In the February 2015, WHO and Madagascar's Ministry of Health supported by experts from the Plague Central Laboratory at the country's Institute Pasteur have completed an accurate investigation of the plague situation in Madagascar. In about a year (September 2014 - April 2015), there have been 263 cases including 71 fatal (WHO data). The central highlands have been the most heavily affected area. Principally cases of pneumonic plague continued to be reported. The problem is that this area is difficult to supervise in terms of health. The result is that often the diagnosis is effected with delay and the pharmacological therapy can reveal late and therefore ineffective. Unlike the epidemic of 1998 in which there were two strains one resistant to ampicillin and another to chloramphenicol [2], if administered early the response to antibiotics conventionally suggested by WHO (tetracyclines, streptomycin and gentamycin) it was good. Treatment with common antibiotics are efficient on plague but their efficacy depends on the early detection. The case fatality can be reduced from 60% to less than 15% for example in bubonic plague. Obviously this is also very important in the pneumonic form, which shows high pathogenicity. It can kill in less than 24 hours, and in the absence of treatment it is invariably fatal. Another parameter that makes it difficult to control the plague in Madagascar is represented by environmental-climatic conditions. Heavy rains, flooding and tropical storms produce in a country such as Madagascar, which has huge infrastructure problems, the difficulty of effectively monitoring the area, resulting in increased cases often fatal. Finally, the control of plague outbreak in Madagascar has been complicated by another important factor the development of resistance to deltamethrin (an insecticide) in the fleas that transmit the disease from rats to humans. This disadvantage has diminished the potential environmental defense against the plague in a country where the amount of medicine should encourage a better quality of life by improving the social and health conditions. The mortality curve (Mx= death rate for the elementary age interval) shows (Figure 1) a greater involvement with an important peak of the age class 20–29 years, while another peak is present but less important is present in the age class 5–9 years. This sinusoidal trend is characteristic of the plague outbreaks in the past as today. Probably, the greater involvement of these two age groups is random because the plague affects all age classes and both sexes equally.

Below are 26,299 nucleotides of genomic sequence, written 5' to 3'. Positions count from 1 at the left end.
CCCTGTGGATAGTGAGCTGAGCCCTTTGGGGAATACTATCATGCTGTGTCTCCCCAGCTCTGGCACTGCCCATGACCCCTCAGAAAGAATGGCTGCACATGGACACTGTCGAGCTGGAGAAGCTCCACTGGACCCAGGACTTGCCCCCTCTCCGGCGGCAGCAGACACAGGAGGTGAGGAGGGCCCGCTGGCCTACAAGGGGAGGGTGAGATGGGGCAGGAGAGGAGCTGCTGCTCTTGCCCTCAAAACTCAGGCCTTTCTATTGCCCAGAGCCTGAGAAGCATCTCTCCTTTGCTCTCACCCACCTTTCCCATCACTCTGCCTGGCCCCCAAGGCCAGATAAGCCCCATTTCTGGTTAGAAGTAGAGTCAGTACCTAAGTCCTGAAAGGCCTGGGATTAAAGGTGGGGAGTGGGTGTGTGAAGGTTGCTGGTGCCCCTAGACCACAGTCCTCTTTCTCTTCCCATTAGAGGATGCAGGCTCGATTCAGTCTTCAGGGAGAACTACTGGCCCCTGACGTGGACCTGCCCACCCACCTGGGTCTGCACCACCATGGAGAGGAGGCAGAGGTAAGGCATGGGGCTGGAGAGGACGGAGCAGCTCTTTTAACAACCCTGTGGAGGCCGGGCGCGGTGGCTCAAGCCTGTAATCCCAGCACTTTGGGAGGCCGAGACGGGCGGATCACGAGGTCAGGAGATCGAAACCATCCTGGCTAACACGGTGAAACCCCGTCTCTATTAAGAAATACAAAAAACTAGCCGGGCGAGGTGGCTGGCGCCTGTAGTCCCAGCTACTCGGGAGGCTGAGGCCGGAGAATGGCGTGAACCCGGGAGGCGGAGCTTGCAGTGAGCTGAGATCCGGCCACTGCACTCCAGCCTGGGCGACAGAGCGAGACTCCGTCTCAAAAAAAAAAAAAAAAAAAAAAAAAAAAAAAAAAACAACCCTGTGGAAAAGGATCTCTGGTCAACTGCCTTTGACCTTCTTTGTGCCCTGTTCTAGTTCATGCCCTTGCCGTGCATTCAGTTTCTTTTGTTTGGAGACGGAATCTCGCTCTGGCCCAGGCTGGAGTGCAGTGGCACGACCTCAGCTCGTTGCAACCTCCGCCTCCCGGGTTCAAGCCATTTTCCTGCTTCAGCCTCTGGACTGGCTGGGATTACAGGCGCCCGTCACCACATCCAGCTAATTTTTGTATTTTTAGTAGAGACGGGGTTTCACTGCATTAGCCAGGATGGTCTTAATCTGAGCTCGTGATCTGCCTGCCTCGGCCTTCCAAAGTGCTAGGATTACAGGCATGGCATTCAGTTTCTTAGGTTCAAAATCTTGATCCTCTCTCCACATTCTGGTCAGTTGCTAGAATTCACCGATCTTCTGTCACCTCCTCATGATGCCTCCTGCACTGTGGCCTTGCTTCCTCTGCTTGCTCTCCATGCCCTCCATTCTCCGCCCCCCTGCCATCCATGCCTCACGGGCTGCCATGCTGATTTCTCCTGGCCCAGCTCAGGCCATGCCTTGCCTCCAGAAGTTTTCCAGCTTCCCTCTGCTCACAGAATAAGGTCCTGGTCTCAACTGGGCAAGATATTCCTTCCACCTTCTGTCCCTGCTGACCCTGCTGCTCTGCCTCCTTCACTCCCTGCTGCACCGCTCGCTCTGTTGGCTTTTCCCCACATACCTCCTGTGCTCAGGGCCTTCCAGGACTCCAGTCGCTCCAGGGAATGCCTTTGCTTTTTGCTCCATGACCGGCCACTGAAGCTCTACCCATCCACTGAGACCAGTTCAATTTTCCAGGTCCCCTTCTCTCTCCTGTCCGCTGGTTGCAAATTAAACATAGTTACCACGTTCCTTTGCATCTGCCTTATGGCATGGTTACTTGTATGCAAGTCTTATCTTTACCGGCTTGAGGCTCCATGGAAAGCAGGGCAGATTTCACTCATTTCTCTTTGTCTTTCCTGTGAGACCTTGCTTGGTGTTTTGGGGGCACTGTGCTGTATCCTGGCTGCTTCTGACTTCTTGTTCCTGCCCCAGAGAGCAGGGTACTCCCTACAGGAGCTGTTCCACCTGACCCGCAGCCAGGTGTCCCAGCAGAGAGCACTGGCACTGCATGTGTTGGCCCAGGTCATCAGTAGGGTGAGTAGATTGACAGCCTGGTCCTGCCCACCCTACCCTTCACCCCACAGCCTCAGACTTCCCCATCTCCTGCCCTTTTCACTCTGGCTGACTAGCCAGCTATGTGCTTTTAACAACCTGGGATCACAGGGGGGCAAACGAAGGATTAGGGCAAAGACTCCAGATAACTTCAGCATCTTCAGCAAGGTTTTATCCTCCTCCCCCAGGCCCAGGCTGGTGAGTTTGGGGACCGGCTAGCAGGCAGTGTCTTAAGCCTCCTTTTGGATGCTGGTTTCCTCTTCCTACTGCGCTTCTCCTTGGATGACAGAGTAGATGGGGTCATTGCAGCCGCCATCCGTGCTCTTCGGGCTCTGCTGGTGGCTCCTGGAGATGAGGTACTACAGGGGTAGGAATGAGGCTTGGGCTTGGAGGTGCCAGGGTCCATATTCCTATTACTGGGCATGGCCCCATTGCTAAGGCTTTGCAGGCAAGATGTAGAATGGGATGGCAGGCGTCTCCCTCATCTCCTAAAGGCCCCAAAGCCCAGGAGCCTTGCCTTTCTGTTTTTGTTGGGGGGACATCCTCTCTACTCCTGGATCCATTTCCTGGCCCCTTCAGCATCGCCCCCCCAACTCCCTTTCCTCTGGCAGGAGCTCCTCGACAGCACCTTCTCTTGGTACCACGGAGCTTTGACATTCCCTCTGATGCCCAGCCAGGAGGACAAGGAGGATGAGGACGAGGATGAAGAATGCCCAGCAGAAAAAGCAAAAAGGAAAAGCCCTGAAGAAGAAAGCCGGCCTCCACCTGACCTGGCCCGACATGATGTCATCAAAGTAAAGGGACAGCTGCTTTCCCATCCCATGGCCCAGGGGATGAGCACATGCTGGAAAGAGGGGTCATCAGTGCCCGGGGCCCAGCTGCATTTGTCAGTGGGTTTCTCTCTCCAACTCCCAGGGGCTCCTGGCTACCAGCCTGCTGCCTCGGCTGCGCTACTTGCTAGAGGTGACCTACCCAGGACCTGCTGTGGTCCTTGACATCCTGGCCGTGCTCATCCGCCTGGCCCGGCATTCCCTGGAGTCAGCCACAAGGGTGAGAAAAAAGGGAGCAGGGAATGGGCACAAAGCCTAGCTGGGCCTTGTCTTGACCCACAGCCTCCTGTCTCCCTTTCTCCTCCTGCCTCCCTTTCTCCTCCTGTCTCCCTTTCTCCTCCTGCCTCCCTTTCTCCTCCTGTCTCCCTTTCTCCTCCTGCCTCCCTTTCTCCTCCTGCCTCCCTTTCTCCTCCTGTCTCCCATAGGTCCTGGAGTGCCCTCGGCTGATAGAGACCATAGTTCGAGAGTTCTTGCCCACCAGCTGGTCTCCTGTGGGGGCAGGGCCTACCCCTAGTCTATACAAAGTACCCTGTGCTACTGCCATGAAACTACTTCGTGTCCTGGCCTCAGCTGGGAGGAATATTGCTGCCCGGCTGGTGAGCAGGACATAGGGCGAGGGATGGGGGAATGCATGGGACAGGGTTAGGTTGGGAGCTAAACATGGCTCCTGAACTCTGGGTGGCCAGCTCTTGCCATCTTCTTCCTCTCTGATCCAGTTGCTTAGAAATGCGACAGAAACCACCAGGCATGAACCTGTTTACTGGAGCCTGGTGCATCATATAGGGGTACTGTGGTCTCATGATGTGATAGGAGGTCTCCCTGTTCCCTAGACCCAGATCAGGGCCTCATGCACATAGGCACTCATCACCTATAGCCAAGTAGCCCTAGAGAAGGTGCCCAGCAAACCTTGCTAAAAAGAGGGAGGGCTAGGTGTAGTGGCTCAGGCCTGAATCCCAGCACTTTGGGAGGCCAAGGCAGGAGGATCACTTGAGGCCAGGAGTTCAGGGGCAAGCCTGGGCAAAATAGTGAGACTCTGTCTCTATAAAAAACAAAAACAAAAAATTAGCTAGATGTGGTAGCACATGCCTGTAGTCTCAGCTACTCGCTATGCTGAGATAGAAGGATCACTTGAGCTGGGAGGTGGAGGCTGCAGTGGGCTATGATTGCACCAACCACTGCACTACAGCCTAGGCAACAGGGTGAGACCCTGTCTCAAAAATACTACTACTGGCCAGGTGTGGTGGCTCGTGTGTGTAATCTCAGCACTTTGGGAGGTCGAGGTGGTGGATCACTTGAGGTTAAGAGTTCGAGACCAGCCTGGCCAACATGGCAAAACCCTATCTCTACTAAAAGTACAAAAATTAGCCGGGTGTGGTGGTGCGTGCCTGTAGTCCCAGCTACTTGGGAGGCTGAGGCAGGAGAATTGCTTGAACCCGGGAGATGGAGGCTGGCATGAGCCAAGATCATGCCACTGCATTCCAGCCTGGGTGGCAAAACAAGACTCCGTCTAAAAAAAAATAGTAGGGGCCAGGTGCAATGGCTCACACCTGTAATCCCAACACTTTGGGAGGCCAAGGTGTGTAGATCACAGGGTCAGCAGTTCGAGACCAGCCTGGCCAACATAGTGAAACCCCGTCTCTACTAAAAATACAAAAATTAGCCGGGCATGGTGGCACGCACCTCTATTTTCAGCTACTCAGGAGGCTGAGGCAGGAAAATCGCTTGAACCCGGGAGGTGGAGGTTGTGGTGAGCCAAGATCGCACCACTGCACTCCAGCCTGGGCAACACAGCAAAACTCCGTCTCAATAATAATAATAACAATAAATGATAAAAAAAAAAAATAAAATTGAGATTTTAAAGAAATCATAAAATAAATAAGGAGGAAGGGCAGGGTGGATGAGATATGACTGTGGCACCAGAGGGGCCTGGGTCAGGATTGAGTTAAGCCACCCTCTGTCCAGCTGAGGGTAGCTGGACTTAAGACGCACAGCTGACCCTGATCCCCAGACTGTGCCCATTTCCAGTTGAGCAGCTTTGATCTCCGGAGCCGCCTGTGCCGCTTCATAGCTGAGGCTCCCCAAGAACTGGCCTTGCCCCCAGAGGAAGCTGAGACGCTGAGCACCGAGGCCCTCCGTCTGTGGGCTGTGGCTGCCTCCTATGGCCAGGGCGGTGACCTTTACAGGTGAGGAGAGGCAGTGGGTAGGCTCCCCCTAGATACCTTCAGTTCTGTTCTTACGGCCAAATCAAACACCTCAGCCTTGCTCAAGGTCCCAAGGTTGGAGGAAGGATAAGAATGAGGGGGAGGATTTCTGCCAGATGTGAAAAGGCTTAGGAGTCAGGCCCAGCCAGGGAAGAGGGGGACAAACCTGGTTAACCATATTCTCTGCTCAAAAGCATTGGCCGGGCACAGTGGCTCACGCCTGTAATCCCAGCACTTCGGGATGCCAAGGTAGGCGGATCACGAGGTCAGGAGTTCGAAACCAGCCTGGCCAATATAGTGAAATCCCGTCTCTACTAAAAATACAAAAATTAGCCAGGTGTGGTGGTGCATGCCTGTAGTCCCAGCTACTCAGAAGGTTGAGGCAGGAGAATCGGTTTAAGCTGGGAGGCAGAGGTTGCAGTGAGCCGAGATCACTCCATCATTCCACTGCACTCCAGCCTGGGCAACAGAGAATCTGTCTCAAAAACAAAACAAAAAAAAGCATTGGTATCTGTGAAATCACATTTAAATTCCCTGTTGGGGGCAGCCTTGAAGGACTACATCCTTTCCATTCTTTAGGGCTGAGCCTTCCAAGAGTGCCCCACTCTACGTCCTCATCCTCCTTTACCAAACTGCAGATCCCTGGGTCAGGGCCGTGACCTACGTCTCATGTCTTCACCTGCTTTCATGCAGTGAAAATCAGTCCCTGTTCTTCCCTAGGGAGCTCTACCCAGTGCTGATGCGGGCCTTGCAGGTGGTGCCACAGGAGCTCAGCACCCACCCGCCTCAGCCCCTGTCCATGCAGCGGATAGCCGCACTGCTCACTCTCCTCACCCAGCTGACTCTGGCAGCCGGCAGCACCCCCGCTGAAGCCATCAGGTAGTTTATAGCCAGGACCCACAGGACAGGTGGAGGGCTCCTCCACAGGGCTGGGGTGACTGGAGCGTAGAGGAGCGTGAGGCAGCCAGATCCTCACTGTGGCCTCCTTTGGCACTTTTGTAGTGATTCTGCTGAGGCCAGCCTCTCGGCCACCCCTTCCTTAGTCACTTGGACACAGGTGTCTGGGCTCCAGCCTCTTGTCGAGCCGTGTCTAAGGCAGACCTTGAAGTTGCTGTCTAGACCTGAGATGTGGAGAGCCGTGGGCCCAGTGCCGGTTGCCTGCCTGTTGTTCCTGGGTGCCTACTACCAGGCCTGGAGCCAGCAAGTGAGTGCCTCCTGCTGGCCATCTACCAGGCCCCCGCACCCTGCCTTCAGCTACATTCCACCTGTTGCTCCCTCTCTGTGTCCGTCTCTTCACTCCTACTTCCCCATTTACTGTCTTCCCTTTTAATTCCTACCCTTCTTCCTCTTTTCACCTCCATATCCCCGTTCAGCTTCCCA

Although until 2007 the plague was one of the three epidemic diseases specifically reportable to the WHO (with the cholera and yellow fever) today the constant presence of it (since 1980) in Madagascar brought back to international attention the problem of re-emerging infectious diseases. The aim of this editorial is to draw the attention of the health community to the problem of infectious diseases often quiescent but not eradicated and sometimes forgotten by scientific research.

Keywords: Infectious diseases, Madagascar, Pathogens, Plague

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Figure 1: Mortality trend for age classes.

  1. Plague Manual: Epidemiology, Distribution, Surveillance and Control; World Health Organization; Communicable Disease Surveillance and Response. pp. 9 and 11. [Availabe at: http://www.who.int/csr/resources/publications/plague/whocdscsredc992a.pdf]    Back to citation no. 1
  2. Chanteau S, Ratsitorahina M, Rahalison L, et al. Current epidemiology of human plague in Madagascar. Microbes Infect 2000 Jan;2(1):25–31.   [CrossRef]   [Pubmed]    Back to citation no. 2

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Author Contributions:
Mauro Rubini – Substantial contributions to conception and design, Acquisition of data, Analysis and interpretation of data, Drafting the article, Revising it critically for important intellectual content, Final approval of the version to be published
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The corresponding author is the guarantor of submission.
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Conflict of interest
Authors declare no conflict of interest.
© 2015 Mauro Rubini. This article is distributed under the terms of Creative Commons Attribution License which permits unrestricted use, distribution and reproduction in any medium provided the original author(s) and original publisher are properly credited. Please see the copyright policy on the journal website for more information.